“I am in no doubt, after the most deliberate study and passionate judgement of which I am capable, that the view which most naturalists entertain, and in which I formerly entertained – that each species has been independently created – is erroneous…”

“…I am convinced that species are not immutable, but that those belonging to what are called the same genera are lineal descendants of some other and generally extinct species…”

He ended the book with the disclaimer

“Light will be thrown on the origin of man and his history.”

Nonetheless, the Bishop of Oxford lambasted Darwin and his theories as incompatible with the Biblical account of creation and the moral and spiritual representation of man as portrayed in Christian doctrine and encapsulated in the first chapter of the Bible, Genesis, that God created man in His image and gave him complete dominion over every living thing on earth, all of which had been created specifically for man to use as he pleased; man alone was endowed with a spiritual soul.

It is also worthy of note that Darwin was very much on the side of a movement against the rising anti-vivisection lobby during the second half of the nineteenth century. The deep-routed belief that non-human animals did not possess souls, and therefore by implication neither thoughts nor feelings, make it hardly surprising that attitudes toward the welfare of animals were so slow to change! Lest we believe that these hard-line Christian attitudes belong to the past, as recently as 1994 the Catholic Church reaffirmed its official doctrine, that animals are put on earth by God solely for the common good of humanity, no clarification added with regard to ‘animal souls’ or the potential of experiencing pain or suffering, although there was a concession this time round – that man owes them ‘kindness’.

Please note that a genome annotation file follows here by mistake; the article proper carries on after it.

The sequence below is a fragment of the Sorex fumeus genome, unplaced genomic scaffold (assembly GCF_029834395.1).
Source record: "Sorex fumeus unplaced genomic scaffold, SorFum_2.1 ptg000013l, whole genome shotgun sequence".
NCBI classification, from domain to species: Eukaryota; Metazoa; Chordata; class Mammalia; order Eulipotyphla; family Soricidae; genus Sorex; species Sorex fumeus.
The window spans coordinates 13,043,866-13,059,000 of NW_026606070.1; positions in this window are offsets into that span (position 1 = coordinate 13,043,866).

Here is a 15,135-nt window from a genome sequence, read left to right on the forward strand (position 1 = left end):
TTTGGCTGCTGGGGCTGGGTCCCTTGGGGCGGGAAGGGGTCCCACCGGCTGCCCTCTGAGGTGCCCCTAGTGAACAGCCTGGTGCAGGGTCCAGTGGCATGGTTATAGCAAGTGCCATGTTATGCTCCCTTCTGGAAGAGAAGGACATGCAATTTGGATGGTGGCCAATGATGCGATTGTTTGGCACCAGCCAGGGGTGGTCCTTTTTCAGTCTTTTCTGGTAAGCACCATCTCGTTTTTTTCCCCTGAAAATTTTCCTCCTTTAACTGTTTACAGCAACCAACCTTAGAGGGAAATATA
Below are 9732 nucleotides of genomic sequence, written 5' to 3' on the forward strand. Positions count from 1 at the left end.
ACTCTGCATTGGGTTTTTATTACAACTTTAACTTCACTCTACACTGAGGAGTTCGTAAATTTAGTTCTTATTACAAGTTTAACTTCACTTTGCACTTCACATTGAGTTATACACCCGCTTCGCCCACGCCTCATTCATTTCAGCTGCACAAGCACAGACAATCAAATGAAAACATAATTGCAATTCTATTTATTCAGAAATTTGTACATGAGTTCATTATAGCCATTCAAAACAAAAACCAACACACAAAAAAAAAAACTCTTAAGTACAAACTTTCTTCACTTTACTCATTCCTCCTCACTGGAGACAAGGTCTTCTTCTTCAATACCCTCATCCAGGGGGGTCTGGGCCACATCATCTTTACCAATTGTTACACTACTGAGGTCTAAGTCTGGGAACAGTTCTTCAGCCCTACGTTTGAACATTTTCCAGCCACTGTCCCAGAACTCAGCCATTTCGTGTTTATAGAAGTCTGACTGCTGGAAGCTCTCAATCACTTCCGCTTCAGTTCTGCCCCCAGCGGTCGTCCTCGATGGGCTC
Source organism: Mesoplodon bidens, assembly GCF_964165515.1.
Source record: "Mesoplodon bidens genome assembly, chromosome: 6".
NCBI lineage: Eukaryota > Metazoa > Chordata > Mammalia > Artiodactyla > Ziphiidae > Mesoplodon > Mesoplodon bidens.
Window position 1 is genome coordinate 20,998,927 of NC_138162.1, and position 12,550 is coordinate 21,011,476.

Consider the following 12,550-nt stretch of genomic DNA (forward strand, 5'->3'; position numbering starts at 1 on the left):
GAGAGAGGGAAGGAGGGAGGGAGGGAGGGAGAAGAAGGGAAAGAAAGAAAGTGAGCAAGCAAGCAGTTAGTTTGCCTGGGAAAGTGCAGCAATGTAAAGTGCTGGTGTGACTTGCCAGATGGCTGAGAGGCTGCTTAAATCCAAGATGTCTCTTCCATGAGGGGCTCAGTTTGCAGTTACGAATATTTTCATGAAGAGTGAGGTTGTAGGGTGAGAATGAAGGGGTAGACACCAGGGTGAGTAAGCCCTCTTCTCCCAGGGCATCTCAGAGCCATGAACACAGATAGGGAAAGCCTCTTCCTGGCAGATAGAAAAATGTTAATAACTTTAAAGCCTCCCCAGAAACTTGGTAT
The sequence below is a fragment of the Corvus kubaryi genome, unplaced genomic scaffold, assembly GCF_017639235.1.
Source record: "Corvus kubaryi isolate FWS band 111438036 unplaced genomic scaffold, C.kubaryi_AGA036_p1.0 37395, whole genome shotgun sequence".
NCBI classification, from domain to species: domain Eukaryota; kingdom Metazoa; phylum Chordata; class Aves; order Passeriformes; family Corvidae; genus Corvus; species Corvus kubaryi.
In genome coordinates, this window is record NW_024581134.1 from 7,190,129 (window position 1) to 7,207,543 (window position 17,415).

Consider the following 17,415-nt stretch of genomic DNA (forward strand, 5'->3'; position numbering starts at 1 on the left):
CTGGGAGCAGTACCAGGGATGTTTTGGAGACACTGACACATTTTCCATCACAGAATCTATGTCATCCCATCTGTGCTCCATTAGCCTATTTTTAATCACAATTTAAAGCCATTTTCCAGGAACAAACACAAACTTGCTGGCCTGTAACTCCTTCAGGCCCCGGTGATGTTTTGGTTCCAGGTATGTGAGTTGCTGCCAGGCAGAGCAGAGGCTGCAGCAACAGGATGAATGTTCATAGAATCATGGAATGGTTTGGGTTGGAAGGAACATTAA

The 1600s and 1700s were both centuries of huge cultural change and scientific and intellectual thinking and rapidly developing understanding of the natural world. This ultimately lead to the Age of Enlightenment, and part of this process was the gradual emergence of a movement towards universal human rights and the ideas surrounding utilitarianism, that the moral worth of someone’s behaviour is measured by the degree to which it provides happiness or pleasure to the greatest numbers. Discoveries such as the earth being part of the solar system and not the centre of the universe, exploration of hitherto unknown lands and the discovery of new species, and of fossils of extinct species by geologists all helped to break down the long-held beliefs based on man being ‘at the centre of the universe’.